Academic journal article Papers on Language & Literature

Returning to Eton: Writing History and Temporality in Thomas Gray's "Ode on a Distant Prospect of Eton College"

Academic journal article Papers on Language & Literature

Returning to Eton: Writing History and Temporality in Thomas Gray's "Ode on a Distant Prospect of Eton College"

Article excerpt

The speaker of Thomas Gray's "Ode on a Distant Prospect of Eton College" intends to write the history of his adult suffering, but his return to Eton reveals that the origin of such suffering is embedded within his past rather than being the product of maturity, thus upsetting a linear formation of his story:

Ah happy hills, ah pleasing shade,
Ah fields beloved in vain,
Where once my careless childhood strayed,
A stranger yet to pain! (11-14)

The speaker's painfully wistful tone in these lines betrays the complexity of his present understanding of temporality. He crafts his lament for a lost "childhood" from the perspective of his adult self, yet his assertion that the landscape of Eton was "beloved in vain," spoken in the past tense, suggests the complication of a decisive division between youth and maturity: in the past he was already loving the fields and hills in vain. He finds that he cannot reconcile what he remembers being and what he has become, performing what Paul Odney identifies in the Pindaric poems as competing "versions of the past" (248).

Indeed, different modes of constituting and writing history collide within the space and time of "Eton College." Returning to Eton instigates the speaker's historiographic endeavors as he attempts to reevaluate the origin and development of his personal history. The moral choice of the poem--whether or not to betray the suffering of adulthood to the college youths--becomes, for the speaker, indelibly linked to his ability to elucidate his relationship to his past, present, and future. The speaker initially conceives of Eton as directing the narration of his own ontological progression along the lines of the classical exemplar model of history, with the collegiate institution governing subjectivity and temporality. Shifting his gaze from Eton to Eton's natural landscape, though, introduces into the speaker's consciousness different modes of constituting history beyond that of the exemplar, such as natural laws and empirical inquiry. Moving from meditations on the college itself to the college's surroundings produces the speaker's phenomenological anxiety, since the speaker's imagined relationship with the college promulgates his relationship with his past and his understanding of his futurity. The speaker finds each mode of writing history insufficient for expressing the capaciousness of his relationship with Eton College. These conflicting and inoperable modes of writing history dismantle his capacity to conceive himself as existing in historical time and, accordingly, to imagine himself as an agent of history, either of continuity or of change.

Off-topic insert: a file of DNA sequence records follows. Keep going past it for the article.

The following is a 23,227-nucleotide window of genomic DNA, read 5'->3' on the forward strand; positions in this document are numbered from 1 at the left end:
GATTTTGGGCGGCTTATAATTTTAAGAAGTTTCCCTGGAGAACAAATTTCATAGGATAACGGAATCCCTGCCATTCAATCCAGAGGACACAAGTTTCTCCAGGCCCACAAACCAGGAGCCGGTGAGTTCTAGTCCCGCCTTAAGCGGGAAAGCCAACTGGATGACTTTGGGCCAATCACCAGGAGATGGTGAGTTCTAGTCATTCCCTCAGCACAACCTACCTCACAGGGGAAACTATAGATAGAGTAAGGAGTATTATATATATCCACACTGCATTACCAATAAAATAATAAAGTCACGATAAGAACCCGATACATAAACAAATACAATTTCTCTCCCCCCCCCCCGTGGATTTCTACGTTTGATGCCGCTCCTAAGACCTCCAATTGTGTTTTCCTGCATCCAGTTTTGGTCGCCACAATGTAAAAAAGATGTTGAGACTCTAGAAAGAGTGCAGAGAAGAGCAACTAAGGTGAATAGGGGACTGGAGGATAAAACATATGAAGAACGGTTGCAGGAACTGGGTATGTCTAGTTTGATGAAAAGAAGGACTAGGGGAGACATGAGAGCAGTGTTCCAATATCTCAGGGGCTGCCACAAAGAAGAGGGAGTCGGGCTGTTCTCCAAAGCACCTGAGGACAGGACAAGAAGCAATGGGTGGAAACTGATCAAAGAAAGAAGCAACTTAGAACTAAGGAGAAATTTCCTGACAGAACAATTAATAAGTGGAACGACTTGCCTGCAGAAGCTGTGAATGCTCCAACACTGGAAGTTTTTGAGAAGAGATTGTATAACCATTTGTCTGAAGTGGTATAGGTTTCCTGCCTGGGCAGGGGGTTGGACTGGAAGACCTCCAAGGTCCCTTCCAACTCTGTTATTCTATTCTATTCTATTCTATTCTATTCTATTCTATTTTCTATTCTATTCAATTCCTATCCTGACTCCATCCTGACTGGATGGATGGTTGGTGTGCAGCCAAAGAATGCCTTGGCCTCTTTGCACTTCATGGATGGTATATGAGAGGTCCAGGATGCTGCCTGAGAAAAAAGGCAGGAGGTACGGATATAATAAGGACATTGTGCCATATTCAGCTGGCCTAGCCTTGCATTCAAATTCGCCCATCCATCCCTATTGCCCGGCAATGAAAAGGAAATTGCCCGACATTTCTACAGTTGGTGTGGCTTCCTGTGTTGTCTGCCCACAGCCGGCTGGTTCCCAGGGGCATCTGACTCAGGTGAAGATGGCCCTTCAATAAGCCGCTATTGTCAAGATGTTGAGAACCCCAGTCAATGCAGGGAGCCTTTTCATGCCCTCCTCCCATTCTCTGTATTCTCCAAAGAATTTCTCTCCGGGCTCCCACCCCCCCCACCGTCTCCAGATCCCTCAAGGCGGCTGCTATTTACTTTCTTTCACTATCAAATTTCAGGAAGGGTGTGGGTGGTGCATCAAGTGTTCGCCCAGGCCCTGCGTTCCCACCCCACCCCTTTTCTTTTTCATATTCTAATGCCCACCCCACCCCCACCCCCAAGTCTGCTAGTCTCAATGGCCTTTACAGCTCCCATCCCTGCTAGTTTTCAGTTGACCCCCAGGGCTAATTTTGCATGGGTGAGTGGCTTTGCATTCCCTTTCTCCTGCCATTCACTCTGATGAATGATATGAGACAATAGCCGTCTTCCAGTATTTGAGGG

Such a reading upsets a teleological view of eighteenth-century poetry, affirming David Fairer's conviction that mid-eighteenth-century poets engage with what he terms the "retrospect, a looking back which becomes an attempt to recover the past" ("Recovery" 147). Rather than placing the work of such poets as Gray and Thomas Warton in a relationship with the Romantics coming later in the century (and thus utilizing a forward-looking gaze), Fairer locates poetic interest in the historical and literary past. He dismisses the efficacy of the term "pre-romanticism" to describe mid-eighteenth-century poetry because this language indicates prematurity, denigrating the body of work as incapable of attaining the full potential of poetic composition assumed by the Romantics (a term, he reminds us, the Victorians later imposed on the eighteenth century). Likewise, I would suggest that categorizing Gray's poetry as a failed precursor or as an inanimate incubator for later texts limits scholarly appreciation for the capaciousness of his historical thinking, reinforcing, rather than troubling, Gray's persona as "the pensive poet" (Sharp 24), concerned only with other-worldly ideas, and removed from the high political debates of the Augustans.

But if we position Gray as embedded in the socio-political and economic concerns of the period, as Suvir Kaul and Henry Weinfield ask us to do, then we find his work interweaving complex and often conflicting modes of constituting subjectivity and temporality that complicate eighteenth-century history writing. …

Search by... Author
Show... All Results Primary Sources Peer-reviewed

Oops!

An unknown error has occurred. Please click the button below to reload the page. If the problem persists, please try again in a little while.